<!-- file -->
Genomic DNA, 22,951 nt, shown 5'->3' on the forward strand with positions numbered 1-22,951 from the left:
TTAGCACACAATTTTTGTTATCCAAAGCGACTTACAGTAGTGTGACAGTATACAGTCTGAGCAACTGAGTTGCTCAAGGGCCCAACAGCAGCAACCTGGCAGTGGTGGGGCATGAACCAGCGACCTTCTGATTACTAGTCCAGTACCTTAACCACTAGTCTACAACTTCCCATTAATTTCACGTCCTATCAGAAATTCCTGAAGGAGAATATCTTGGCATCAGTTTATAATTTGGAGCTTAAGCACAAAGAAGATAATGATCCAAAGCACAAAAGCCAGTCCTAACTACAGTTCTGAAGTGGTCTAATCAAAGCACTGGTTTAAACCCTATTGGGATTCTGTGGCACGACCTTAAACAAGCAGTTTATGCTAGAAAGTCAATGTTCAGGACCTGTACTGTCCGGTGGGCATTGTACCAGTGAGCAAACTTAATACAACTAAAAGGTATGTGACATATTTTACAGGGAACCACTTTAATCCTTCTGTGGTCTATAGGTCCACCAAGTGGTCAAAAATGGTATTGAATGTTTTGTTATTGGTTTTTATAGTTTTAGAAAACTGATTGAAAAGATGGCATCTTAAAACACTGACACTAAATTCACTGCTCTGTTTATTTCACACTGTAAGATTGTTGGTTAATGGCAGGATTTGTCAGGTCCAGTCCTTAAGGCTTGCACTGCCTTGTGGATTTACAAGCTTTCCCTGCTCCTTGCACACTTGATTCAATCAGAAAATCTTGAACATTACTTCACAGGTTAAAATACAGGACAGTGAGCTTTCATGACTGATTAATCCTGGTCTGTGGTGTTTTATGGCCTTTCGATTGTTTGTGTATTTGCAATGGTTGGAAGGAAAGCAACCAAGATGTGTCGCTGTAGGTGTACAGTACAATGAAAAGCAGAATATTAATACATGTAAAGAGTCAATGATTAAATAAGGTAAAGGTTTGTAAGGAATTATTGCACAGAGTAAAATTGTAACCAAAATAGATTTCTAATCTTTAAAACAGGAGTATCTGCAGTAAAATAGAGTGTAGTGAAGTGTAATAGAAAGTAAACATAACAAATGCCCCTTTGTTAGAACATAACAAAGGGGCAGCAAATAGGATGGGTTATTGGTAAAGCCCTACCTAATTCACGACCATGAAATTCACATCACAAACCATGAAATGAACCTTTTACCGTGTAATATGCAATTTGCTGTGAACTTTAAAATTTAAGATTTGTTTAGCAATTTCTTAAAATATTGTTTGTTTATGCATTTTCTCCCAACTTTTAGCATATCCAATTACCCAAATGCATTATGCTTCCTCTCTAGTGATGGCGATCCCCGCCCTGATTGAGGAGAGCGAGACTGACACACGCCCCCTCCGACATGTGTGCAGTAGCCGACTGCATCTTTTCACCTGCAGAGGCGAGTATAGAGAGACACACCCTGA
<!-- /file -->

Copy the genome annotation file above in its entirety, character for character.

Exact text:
Genomic DNA, 22,951 nt, shown 5'->3' on the forward strand with positions numbered 1-22,951 from the left:
TTAGCACACAATTTTTGTTATCCAAAGCGACTTACAGTAGTGTGACAGTATACAGTCTGAGCAACTGAGTTGCTCAAGGGCCCAACAGCAGCAACCTGGCAGTGGTGGGGCATGAACCAGCGACCTTCTGATTACTAGTCCAGTACCTTAACCACTAGTCTACAACTTCCCATTAATTTCACGTCCTATCAGAAATTCCTGAAGGAGAATATCTTGGCATCAGTTTATAATTTGGAGCTTAAGCACAAAGAAGATAATGATCCAAAGCACAAAAGCCAGTCCTAACTACAGTTCTGAAGTGGTCTAATCAAAGCACTGGTTTAAACCCTATTGGGATTCTGTGGCACGACCTTAAACAAGCAGTTTATGCTAGAAAGTCAATGTTCAGGACCTGTACTGTCCGGTGGGCATTGTACCAGTGAGCAAACTTAATACAACTAAAAGGTATGTGACATATTTTACAGGGAACCACTTTAATCCTTCTGTGGTCTATAGGTCCACCAAGTGGTCAAAAATGGTATTGAATGTTTTGTTATTGGTTTTTATAGTTTTAGAAAACTGATTGAAAAGATGGCATCTTAAAACACTGACACTAAATTCACTGCTCTGTTTATTTCACACTGTAAGATTGTTGGTTAATGGCAGGATTTGTCAGGTCCAGTCCTTAAGGCTTGCACTGCCTTGTGGATTTACAAGCTTTCCCTGCTCCTTGCACACTTGATTCAATCAGAAAATCTTGAACATTACTTCACAGGTTAAAATACAGGACAGTGAGCTTTCATGACTGATTAATCCTGGTCTGTGGTGTTTTATGGCCTTTCGATTGTTTGTGTATTTGCAATGGTTGGAAGGAAAGCAACCAAGATGTGTCGCTGTAGGTGTACAGTACAATGAAAAGCAGAATATTAATACATGTAAAGAGTCAATGATTAAATAAGGTAAAGGTTTGTAAGGAATTATTGCACAGAGTAAAATTGTAACCAAAATAGATTTCTAATCTTTAAAACAGGAGTATCTGCAGTAAAATAGAGTGTAGTGAAGTGTAATAGAAAGTAAACATAACAAATGCCCCTTTGTTAGAACATAACAAAGGGGCAGCAAATAGGATGGGTTATTGGTAAAGCCCTACCTAATTCACGACCATGAAATTCACATCACAAACCATGAAATGAACCTTTTACCGTGTAATATGCAATTTGCTGTGAACTTTAAAATTTAAGATTTGTTTAGCAATTTCTTAAAATATTGTTTGTTTATGCATTTTCTCCCAACTTTTAGCATATCCAATTACCCAAATGCATTATGCTTCCTCTCTAGTGATGGCGATCCCCGCCCTGATTGAGGAGAGCGAGACTGACACACGCCCCCTCCGACATGTGTGCAGTAGCCGACTGCATCTTTTCACCTGCAGAGGCGAGTATAGAGAGACACACCCTGA